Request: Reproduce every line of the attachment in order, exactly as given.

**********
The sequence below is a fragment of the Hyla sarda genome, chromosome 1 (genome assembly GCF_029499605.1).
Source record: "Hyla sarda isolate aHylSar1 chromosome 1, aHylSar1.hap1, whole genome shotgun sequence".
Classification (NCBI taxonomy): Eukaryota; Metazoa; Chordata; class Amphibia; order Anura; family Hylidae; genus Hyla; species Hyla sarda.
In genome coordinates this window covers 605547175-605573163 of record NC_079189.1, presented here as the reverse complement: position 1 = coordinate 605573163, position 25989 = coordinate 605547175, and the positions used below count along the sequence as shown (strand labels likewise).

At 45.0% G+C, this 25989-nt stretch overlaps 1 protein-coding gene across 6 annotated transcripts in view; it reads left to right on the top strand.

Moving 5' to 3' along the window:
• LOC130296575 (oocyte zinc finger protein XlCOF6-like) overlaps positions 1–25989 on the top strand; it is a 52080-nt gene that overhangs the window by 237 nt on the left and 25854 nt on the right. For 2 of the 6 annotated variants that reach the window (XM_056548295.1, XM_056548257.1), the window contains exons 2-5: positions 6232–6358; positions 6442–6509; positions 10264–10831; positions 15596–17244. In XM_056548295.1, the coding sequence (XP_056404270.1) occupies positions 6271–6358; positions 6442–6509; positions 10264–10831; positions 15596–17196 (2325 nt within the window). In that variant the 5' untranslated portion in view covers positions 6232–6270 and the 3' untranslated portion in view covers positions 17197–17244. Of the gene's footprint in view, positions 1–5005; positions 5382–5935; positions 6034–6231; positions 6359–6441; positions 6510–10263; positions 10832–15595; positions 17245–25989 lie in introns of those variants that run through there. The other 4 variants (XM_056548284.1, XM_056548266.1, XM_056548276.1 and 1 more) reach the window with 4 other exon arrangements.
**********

The sequence below is a fragment of the Hyla sarda genome, chromosome 1 (genome assembly GCF_029499605.1).
Source record: "Hyla sarda isolate aHylSar1 chromosome 1, aHylSar1.hap1, whole genome shotgun sequence".
Classification (NCBI taxonomy): Eukaryota; Metazoa; Chordata; class Amphibia; order Anura; family Hylidae; genus Hyla; species Hyla sarda.
In genome coordinates this window covers 605547175-605573163 of record NC_079189.1, presented here as the reverse complement: position 1 = coordinate 605573163, position 25989 = coordinate 605547175, and the positions used below count along the sequence as shown (strand labels likewise).

At 45.0% G+C, this 25989-nt stretch overlaps 1 protein-coding gene across 6 annotated transcripts in view; it reads left to right on the top strand.

Moving 5' to 3' along the window:
• LOC130296575 (oocyte zinc finger protein XlCOF6-like) overlaps positions 1–25989 on the top strand; it is a 52080-nt gene that overhangs the window by 237 nt on the left and 25854 nt on the right. For 2 of the 6 annotated variants that reach the window (XM_056548295.1, XM_056548257.1), the window contains exons 2-5: positions 6232–6358; positions 6442–6509; positions 10264–10831; positions 15596–17244. In XM_056548295.1, the coding sequence (XP_056404270.1) occupies positions 6271–6358; positions 6442–6509; positions 10264–10831; positions 15596–17196 (2325 nt within the window). In that variant the 5' untranslated portion in view covers positions 6232–6270 and the 3' untranslated portion in view covers positions 17197–17244. Of the gene's footprint in view, positions 1–5005; positions 5382–5935; positions 6034–6231; positions 6359–6441; positions 6510–10263; positions 10832–15595; positions 17245–25989 lie in introns of those variants that run through there. The other 4 variants (XM_056548284.1, XM_056548266.1, XM_056548276.1 and 1 more) reach the window with 4 other exon arrangements.